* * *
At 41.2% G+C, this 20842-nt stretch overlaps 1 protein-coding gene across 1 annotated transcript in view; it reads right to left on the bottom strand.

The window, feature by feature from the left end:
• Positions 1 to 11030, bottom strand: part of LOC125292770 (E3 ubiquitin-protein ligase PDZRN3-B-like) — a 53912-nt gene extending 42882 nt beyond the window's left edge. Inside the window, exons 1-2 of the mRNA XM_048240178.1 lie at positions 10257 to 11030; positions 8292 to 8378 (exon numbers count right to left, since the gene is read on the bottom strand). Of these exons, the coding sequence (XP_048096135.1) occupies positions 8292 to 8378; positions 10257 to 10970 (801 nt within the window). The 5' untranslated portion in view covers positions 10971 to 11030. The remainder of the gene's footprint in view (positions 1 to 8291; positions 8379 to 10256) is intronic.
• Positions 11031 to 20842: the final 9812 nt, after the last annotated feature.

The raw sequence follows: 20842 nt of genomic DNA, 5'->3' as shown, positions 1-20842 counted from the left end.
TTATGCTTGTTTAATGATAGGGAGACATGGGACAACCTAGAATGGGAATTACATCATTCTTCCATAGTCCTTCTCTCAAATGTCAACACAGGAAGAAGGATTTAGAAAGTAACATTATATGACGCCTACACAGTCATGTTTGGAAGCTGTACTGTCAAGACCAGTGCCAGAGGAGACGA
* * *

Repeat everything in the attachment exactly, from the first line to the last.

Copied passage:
At 41.2% G+C, this 20842-nt stretch overlaps 1 protein-coding gene across 1 annotated transcript in view; it reads right to left on the bottom strand.

The window, feature by feature from the left end:
• Positions 1 to 11030, bottom strand: part of LOC125292770 (E3 ubiquitin-protein ligase PDZRN3-B-like) — a 53912-nt gene extending 42882 nt beyond the window's left edge. Inside the window, exons 1-2 of the mRNA XM_048240178.1 lie at positions 10257 to 11030; positions 8292 to 8378 (exon numbers count right to left, since the gene is read on the bottom strand). Of these exons, the coding sequence (XP_048096135.1) occupies positions 8292 to 8378; positions 10257 to 10970 (801 nt within the window). The 5' untranslated portion in view covers positions 10971 to 11030. The remainder of the gene's footprint in view (positions 1 to 8291; positions 8379 to 10256) is intronic.
• Positions 11031 to 20842: the final 9812 nt, after the last annotated feature.

The raw sequence follows: 20842 nt of genomic DNA, 5'->3' as shown, positions 1-20842 counted from the left end.
TTATGCTTGTTTAATGATAGGGAGACATGGGACAACCTAGAATGGGAATTACATCATTCTTCCATAGTCCTTCTCTCAAATGTCAACACAGGAAGAAGGATTTAGAAAGTAACATTATATGACGCCTACACAGTCATGTTTGGAAGCTGTACTGTCAAGACCAGTGCCAGAGGAGACGA